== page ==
12. Mix the salt with the remaining 30ml of water
  13. Add the sourdough leaven, seed mix and the salt mixture to the dough mix. Mix by hand well, kneading the mixture for 3 minutes. It will be a bit sticky. Cover and allow to rest for 15 minutes.
  14. Return to the mixture, scrape it out on to a work surface and begin to “Slap and Fold” the mixture by picking it up (wet hands make this easier) and with a little force, slapping it onto the work surface. Then let go and fold it over itself. This helps to build the gluten strength. After 3 minutes the dough will tighten up. Return it to the mixing bowl and cover. Store it in a warm place.
  15. After 40 minutes, repeat the "Slap and Fold" technique 4 or 5 times, just enough to tighten the dough back up into a ball and then return to the bowl and cover. Repeat this step 3 more times.
  16. When the dough is roughly double in size, pinch a bit of the dough and stretch it with two fingers. The dough should stretch without ripping and you should be able to roughly see through the dough. This is called the “window pane test” and indicates that we have reached the right level of fermentation and strength building in our dough.
  17. Add the dough to an uncovered worksurface and with a dough scraper, shape it into a tight ball. Dust with flour and leave for 30 minutes.
  18. Return to the dough, shape it as you like ensuring plenty of tension is retained. Add to a banneton (see tips and information section) and refrigerate for 6–18 hours.
  19. Preheat the oven to 220°C/gas mark 7.
  20. Remove the load from the fridge, turn onto a baking parchment and score the top. Add your loaf to a Dutch oven, adding a couple of ice cubes. If you don't have a Dutch oven any oven proof dish with a lid will do.
  21. Bake for 20 minutes, remove the lid and turn the heat down to 200°C/gas mark 6.
  22. Bake for another 20 minutes or until done until golden brown. Add to a wire rack and cool.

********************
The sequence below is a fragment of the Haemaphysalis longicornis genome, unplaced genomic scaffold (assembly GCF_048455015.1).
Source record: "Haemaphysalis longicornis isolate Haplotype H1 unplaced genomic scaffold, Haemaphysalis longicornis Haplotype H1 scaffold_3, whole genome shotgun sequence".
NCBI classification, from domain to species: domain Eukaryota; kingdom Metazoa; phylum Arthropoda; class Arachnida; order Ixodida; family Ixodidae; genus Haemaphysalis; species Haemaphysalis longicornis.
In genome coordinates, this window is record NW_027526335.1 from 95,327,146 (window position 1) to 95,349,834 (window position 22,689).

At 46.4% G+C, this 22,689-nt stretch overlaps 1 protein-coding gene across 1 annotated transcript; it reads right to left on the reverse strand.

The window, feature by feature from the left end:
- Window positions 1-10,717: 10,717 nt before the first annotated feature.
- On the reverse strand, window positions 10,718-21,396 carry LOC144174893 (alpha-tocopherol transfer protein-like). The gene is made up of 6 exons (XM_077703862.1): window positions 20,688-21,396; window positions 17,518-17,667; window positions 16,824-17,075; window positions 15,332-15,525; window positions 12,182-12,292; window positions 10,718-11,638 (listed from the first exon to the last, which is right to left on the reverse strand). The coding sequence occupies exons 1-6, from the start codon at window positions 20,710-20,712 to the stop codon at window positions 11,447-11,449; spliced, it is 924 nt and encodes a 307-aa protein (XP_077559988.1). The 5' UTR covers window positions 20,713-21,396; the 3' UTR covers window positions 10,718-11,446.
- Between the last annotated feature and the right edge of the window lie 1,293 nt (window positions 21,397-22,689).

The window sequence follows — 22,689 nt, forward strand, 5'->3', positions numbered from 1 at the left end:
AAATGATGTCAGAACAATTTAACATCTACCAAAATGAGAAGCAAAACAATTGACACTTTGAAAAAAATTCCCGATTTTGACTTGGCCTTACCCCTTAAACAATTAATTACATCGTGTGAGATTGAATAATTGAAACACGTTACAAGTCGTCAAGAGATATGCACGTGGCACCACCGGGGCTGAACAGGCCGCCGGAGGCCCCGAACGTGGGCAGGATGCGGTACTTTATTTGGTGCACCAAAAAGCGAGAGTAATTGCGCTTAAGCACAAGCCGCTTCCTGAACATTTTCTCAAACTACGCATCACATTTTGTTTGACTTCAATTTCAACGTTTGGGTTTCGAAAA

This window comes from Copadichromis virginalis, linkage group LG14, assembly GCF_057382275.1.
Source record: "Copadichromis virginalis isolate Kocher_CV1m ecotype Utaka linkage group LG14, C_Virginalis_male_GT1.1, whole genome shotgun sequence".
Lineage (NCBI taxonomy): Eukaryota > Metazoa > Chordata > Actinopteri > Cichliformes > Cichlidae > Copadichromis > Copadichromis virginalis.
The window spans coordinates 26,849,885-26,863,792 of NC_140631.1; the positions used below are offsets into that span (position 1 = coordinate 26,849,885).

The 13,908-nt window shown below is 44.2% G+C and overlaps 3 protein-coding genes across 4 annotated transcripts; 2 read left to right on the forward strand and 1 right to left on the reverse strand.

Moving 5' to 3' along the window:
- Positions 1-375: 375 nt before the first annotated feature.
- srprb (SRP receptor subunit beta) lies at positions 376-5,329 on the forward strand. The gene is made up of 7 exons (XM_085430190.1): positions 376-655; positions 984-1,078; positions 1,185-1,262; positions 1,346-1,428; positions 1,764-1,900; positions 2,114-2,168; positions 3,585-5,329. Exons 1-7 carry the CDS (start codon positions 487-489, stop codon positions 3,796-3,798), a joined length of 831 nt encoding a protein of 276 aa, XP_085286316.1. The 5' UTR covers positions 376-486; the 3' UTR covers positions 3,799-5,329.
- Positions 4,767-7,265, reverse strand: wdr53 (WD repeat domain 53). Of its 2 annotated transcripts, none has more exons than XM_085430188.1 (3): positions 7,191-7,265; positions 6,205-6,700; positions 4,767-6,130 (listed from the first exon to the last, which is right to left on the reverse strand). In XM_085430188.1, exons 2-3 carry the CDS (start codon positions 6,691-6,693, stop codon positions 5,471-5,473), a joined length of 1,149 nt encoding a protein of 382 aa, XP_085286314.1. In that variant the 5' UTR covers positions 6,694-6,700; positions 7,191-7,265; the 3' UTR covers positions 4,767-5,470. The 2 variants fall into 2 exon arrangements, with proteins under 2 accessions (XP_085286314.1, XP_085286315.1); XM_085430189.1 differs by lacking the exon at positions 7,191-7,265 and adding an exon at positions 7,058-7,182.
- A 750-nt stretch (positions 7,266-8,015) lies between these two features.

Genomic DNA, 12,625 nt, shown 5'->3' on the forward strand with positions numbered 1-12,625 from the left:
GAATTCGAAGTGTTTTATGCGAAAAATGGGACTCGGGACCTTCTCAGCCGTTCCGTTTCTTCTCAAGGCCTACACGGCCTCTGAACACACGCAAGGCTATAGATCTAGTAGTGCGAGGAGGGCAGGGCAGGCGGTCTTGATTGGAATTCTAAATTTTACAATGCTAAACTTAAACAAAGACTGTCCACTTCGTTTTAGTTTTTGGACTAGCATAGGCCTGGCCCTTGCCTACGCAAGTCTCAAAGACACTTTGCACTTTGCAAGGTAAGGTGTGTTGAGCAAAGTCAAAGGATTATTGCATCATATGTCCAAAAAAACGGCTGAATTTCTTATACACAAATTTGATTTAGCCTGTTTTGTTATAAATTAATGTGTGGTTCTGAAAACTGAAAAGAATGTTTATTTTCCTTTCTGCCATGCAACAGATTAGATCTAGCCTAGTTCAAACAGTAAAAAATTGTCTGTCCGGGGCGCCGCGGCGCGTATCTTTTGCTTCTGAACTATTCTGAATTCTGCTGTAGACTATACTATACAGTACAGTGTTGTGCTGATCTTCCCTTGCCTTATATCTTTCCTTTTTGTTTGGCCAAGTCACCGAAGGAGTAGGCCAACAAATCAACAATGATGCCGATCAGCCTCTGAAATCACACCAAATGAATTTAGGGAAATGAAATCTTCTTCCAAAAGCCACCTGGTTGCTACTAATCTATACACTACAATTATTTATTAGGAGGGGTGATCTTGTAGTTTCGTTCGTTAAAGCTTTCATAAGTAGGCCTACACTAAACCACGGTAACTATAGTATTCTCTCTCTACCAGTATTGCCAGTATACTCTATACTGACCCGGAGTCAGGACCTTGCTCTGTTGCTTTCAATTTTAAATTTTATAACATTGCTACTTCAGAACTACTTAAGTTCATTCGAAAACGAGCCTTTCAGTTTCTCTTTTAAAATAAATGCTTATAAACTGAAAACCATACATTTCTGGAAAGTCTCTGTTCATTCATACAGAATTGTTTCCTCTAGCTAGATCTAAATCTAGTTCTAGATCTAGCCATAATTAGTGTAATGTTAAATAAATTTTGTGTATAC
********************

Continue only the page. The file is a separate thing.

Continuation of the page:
Tips and Information:

    · To keep the main sourdough starter going, you need to feed it with new flour and water every day.

    · When you feed the main starter, you also need to discard some of the fully-fermented mixture in the jar to prevent the acidity and volume of starter from building up too much. This second batch can be used for other recipes or discarded if not needed.

    · If you plan to keep it at room temperature, you will need to feed it daily in order for it to stay healthy – by following steps 3 and 4 above.

    ·If you’re not baking daily, you can store your starter in the fridge: After feeding the starter following steps 3 and 4, wait one hour to allow the starter to activate then place it in the fridge. It will be fine for up to 3 weeks in the fridge without a feed.

    · When you want to use the starter again, take it out of the fridge, leave it for an hour then follow steps 3 and 4 before leaving it at room temperature for 12-24 hours. If the starter has been in the fridge for a while, it can become sluggish to regrow. Simple follow steps 3 and 4, 2 or 3 times to supercharge it back to life! If it’s nice, bubbly and has double in size, then it is ready to bake.

    · A banneton is a type of basket used to give bread a crisper texture during proofing, as it absorbs some of the moisture off the surface. If you don't have one, any bowl of similar shape and size will do.